My Letter to an Able-Bodied Mother

5 comments

You and me, we are different. In so many ways, we are different. That in itself is not unique to our situation. From Starbucks orders to philosophies on life and everything in-between, finding a fellow female who checks off all the same boxes that you do would be an impossible task. Even so, there is something about our contrasting physical abilities that seems to set apart my mom life from yours. Early on in my injury that rift between your motherhood and mine felt as wide as an ocean. But as time progressed, I realized that rift – and our differences – is actually minor and insignificant. I think that as human beings, and as mothers, we are more alike than you may realize.

I’m not going to lie. Over the course of this injury, I have been angry with you. I remember laying in recovery, aching to be home with my children, and hating you for complaining about not being able to pee, shower or eat alone. For ten weeks at rehab I rolled my eyes at your frustrations on social media and was irritated when you chose to sit out on an activity that your unbroken and able-body was capable of. It made me furious that you didn’t seem to know how lucky you were. It’s funny how quickly I was able to forget the difficulties that lay deep in the trenches of motherhood.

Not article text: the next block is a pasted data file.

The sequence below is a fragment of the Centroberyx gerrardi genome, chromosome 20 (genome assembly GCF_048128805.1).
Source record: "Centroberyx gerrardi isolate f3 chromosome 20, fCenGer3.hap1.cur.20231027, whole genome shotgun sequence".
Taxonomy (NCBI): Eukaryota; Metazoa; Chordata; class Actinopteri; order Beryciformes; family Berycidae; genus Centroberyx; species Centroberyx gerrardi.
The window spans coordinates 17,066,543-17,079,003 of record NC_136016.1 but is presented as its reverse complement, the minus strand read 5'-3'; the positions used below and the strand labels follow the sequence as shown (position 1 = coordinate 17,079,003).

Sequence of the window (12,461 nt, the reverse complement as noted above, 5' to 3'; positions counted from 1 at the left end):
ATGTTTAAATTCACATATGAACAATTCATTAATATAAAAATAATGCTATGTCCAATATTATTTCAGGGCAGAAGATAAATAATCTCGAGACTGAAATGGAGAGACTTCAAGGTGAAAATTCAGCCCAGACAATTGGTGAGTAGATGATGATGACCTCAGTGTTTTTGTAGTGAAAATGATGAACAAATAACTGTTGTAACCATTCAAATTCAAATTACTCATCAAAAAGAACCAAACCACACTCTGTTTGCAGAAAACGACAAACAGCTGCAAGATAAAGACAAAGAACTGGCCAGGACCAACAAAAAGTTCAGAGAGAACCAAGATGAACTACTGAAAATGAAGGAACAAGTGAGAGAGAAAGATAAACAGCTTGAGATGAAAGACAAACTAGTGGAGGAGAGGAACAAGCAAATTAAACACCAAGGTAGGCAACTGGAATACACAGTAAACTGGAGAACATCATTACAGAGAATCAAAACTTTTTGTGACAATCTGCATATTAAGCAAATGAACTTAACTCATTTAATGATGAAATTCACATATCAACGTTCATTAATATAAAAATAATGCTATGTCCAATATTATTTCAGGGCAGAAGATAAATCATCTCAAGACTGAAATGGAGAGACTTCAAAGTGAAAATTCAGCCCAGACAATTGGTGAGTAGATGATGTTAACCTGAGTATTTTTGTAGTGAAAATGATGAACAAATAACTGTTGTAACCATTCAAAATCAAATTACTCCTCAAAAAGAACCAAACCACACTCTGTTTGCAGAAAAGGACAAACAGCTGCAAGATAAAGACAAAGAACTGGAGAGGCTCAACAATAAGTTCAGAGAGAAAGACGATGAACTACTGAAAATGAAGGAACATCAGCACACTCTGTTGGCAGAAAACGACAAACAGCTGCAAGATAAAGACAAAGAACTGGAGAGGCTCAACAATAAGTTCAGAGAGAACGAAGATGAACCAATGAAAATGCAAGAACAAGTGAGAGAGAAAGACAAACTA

Anger became intertwined with jealousy. Instead of feeling irritated at the activities you passed on, I felt envious of everything you did that I could not. Even the simplest things such as how you stepped over the toys blocking your path or the way you hoisted your toddler onto your hip could send me reeling from resentment and my own inadequacies. I’ve learned from this; I’ve grown from this. I still feel pangs of jealousy but I am no longer angry with you. I never should have been and I’m sorry.

But I don’t believe I’m the only mother to ever feel that wave of envy. Just as I don’t believe I’m the only mother to ever feel grief, anger, frustration or pain. You’ve felt it, right? I think the most important thing that you and I can learn from one another is that it is okay for our different experiences to result in mirroring emotions.

Often I hear you relate to something I say and then follow it up with “but I’m not comparing my situation to yours”. Yes, you are. And you should! It’s as though you think your comparison is a bet laid on the table. I will raise you my disability to which you will have to fold. I promise you that is not my goal. My goal is to hear you. My goal is to be there with you in your battle on the days where it feels too big to fight alone.

It’s possible that during those 10 weeks in rehab I would have told you that things will all be fine simply because you don’t have a spinal cord injury. I would never dream of saying that now. The lessons I’ve learned about motherhood since my accident have evolved from enjoy-every-moment-and-always-be-present-and-thankful-because-you-never-know-what-may-happen-tomorrow to some realizations that have surprised even me. I wanted to share just a few with you.

I’m not going to tell you to savour every single moment with your children. Some moments are hard as hell and are better left on the cutting room floor of your memory. But savour the good. When you find yourself in that space where you think to yourself “this is why I became a mom”, hold onto it because that’s what gets you through the next round of I’m-not-lying-he-is.